Thursday, March 31, 2016


Physicist Lawrence Kraus insists that:

  • The more that we learn about the workings of the universe, the more purposeless it seems.
Meanwhile, mathematician and physicist, Lord William Kelvin, who propounded the first and second Laws of Thermodynamics, asserted:

  • I believe that the more thoroughly science is studied, the further does it take us from anything comparable to atheism.
James Joule, the English physicist who discovered the law of the conservation of energy noted:

  • It is evident that an acquaintance with natural laws means no less than an acquaintance with the mind of God therein expressed.
Why would Joule claim such a thing? Perhaps for the same reason that the skeptic and physicist, Paul Davies, wrote:

  • There is for me powerful evidence that there is something going on behind it all… It seems as though somebody has fine tuned nature’s numbers to make the Universe… The impression of design is overwhelming.
While Kraus insists that only idiots can believe that God created this world, Albert Einstein perceived something very different:

  • I’m not an atheist, and I don’t think I can call myself a pantheist. We are in the position of a little child entering a huge library filled with books in many languages. The child knows that someone must have written those books. It does not know how. It does not understand the languages in which they are written. The child dimly suspects a mysterious order in the books but doesn’t know what it is. That, it seems to me, is the attitude of even the most intelligent human being toward God.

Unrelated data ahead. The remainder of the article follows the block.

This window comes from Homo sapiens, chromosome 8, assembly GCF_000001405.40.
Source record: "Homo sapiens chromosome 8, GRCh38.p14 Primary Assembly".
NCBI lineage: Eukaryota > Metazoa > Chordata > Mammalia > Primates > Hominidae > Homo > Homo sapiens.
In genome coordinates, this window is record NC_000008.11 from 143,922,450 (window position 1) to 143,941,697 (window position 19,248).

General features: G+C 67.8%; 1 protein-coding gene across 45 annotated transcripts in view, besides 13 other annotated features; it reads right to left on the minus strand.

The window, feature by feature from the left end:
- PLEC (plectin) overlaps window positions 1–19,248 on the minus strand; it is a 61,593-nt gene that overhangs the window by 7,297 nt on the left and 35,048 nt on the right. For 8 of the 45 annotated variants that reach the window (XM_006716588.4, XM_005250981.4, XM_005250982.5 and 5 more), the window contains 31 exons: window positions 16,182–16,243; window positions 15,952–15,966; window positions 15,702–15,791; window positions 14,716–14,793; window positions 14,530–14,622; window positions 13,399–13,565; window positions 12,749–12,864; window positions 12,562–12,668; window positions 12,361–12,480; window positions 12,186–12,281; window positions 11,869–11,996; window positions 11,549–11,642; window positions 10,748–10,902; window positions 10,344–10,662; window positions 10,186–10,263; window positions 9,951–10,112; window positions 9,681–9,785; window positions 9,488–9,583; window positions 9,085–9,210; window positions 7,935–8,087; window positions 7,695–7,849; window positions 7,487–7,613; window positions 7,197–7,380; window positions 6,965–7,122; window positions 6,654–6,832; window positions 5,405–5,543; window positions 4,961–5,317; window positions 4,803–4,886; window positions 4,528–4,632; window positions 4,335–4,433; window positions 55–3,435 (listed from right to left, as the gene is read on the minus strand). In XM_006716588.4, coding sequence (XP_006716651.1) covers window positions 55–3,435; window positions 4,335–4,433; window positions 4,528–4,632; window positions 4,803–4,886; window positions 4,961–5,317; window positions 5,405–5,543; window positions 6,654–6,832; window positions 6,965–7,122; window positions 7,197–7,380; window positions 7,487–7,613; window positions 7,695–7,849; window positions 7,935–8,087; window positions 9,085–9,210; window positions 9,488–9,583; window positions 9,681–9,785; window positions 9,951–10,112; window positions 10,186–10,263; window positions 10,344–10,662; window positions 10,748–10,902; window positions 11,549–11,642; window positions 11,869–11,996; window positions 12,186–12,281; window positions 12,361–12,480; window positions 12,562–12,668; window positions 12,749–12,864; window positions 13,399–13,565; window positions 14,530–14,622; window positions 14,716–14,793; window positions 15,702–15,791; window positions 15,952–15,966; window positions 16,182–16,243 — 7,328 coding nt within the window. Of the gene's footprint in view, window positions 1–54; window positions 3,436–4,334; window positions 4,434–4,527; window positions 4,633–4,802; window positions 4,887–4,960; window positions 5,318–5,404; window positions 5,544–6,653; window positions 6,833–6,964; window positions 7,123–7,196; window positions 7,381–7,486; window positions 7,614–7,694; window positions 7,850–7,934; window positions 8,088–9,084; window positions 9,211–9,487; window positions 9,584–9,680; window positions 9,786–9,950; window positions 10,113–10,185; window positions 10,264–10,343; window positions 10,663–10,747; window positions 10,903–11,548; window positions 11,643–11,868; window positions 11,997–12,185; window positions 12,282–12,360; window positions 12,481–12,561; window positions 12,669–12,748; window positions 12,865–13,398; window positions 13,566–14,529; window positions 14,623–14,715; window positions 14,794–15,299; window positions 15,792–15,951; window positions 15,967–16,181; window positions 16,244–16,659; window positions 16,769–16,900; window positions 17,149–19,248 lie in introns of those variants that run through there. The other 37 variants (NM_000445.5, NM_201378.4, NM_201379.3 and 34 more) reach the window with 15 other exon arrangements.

Meanwhile, Kraus claims that God is irrelevant to science. However, Regis Nicoll claims the very opposite thing:

  • Our ability to learn about the universe derives from the fact that it is governed by laws and exhibits a rational order and functional design. (Salvo Magazine, Spring 2016, 33. All of the quotations come from his article.)
In fact, it was the belief in a rational God-given order that had prompted Christian scientists to probe the discoverable laws that govern its workings. Consequently, Johannes Kepler wrote:

  • The chief aim of all investigations of the external world should be to discover the rational order and harmony which has been imposed on it by God and which he has revealed to us in the language of mathematics (31).
In contrast to Kepler’s understanding, physicists like Kraus would not have been able to predict that this world, with its immutable and elegant laws, is knowable. Atheism can only account for molecules-in-motion in an ever-changing physical and unknowable world. Consequently, it is unlikely that science would have arisen out of such truncated worldview.

In Kraus’ purposeless, random universe, it would be unlikely to encounter design, order, and knowability – the necessary sine qua non or conditions of science.

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